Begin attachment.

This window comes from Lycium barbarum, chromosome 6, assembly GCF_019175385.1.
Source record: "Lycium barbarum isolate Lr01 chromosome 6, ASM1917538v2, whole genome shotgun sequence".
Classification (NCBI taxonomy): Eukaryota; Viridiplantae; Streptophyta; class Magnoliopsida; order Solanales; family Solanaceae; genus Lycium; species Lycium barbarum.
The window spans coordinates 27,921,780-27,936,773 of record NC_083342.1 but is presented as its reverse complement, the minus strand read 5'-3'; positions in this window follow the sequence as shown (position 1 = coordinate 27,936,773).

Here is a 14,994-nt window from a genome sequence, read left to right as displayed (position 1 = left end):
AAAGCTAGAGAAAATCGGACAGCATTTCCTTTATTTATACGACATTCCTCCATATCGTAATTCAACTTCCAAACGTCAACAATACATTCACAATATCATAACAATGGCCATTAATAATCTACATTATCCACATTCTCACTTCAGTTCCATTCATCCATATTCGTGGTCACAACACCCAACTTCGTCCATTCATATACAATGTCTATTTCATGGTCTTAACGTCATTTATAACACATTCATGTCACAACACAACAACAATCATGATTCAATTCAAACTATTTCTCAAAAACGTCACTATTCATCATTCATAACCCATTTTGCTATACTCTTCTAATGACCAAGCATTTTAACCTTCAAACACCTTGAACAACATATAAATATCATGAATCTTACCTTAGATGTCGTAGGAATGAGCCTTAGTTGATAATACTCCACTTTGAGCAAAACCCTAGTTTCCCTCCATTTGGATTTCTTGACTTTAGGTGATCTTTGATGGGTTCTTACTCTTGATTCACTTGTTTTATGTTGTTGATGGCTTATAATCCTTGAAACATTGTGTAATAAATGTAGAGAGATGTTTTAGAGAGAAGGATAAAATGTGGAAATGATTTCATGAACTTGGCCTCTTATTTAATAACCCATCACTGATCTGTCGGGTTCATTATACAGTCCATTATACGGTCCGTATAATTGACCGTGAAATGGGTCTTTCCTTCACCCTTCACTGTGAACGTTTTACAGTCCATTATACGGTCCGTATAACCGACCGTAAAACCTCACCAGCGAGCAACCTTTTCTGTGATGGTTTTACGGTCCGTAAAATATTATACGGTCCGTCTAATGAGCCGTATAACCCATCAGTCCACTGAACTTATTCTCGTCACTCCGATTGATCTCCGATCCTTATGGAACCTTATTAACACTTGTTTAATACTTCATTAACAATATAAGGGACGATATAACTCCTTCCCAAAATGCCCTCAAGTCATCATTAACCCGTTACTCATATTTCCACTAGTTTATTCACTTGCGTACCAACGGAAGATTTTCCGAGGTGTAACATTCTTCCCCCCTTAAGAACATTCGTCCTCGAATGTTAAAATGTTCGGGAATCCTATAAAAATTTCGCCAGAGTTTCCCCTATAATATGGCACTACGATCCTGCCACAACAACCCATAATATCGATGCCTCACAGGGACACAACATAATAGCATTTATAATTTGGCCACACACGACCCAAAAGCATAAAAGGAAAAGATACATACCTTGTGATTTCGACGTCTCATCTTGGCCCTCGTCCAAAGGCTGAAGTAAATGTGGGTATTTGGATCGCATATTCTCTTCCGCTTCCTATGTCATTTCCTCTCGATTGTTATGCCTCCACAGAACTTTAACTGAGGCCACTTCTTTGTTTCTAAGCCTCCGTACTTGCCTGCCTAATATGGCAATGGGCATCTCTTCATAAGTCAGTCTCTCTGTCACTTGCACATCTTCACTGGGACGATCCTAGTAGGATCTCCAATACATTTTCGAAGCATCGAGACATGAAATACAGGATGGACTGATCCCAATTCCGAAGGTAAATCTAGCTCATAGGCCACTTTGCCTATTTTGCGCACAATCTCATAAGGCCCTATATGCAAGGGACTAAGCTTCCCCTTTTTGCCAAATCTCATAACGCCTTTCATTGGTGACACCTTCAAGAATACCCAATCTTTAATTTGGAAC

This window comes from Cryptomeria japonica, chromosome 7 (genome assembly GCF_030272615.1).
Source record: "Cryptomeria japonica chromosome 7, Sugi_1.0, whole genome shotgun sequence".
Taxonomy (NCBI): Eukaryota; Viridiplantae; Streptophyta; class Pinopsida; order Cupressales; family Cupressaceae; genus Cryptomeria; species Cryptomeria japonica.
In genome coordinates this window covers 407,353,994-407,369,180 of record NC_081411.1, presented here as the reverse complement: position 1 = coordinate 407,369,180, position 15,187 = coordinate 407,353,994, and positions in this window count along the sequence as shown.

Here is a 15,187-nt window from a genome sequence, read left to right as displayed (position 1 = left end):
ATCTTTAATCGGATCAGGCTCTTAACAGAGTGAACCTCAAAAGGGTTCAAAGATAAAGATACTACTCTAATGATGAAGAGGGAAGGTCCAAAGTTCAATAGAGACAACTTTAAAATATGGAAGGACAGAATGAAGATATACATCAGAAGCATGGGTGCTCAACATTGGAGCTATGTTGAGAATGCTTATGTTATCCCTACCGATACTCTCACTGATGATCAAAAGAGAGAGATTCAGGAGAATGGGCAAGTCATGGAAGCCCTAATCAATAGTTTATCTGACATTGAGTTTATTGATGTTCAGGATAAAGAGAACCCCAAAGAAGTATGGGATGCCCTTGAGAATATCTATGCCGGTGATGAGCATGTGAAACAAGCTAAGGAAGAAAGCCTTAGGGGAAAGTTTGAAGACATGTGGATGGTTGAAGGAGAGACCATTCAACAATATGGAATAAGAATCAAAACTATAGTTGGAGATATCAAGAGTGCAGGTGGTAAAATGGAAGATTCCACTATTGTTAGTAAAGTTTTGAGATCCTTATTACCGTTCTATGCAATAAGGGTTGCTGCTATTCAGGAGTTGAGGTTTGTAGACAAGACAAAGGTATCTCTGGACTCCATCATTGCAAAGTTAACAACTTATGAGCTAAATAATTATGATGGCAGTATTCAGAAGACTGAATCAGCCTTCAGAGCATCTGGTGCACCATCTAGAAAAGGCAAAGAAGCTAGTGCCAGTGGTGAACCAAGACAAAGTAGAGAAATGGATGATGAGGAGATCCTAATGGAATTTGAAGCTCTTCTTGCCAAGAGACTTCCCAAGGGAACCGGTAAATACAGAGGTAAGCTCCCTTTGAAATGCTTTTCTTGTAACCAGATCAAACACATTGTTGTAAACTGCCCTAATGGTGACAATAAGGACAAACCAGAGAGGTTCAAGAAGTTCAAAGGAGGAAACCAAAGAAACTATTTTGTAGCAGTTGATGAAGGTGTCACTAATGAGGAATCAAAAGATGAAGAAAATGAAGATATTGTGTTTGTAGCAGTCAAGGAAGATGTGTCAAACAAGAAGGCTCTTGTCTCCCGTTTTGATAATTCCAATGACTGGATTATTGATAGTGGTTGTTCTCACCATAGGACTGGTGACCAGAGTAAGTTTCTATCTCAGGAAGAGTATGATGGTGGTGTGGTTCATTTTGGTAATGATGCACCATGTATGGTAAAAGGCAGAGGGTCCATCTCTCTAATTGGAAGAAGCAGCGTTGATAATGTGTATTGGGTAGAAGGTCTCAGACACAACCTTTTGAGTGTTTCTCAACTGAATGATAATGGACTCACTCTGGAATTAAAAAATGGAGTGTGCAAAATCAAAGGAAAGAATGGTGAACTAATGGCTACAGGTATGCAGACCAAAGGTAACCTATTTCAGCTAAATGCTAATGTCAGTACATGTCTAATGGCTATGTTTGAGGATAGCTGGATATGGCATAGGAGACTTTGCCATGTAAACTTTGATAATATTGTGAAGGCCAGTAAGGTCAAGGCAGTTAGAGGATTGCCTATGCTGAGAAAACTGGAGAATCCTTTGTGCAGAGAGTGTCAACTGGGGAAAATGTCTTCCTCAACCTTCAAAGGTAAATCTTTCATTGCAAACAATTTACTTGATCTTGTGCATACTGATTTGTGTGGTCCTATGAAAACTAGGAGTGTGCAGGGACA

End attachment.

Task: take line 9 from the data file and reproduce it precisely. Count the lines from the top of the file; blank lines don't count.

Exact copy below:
Taxonomy (NCBI): Eukaryota; Viridiplantae; Streptophyta; class Pinopsida; order Cupressales; family Cupressaceae; genus Cryptomeria; species Cryptomeria japonica.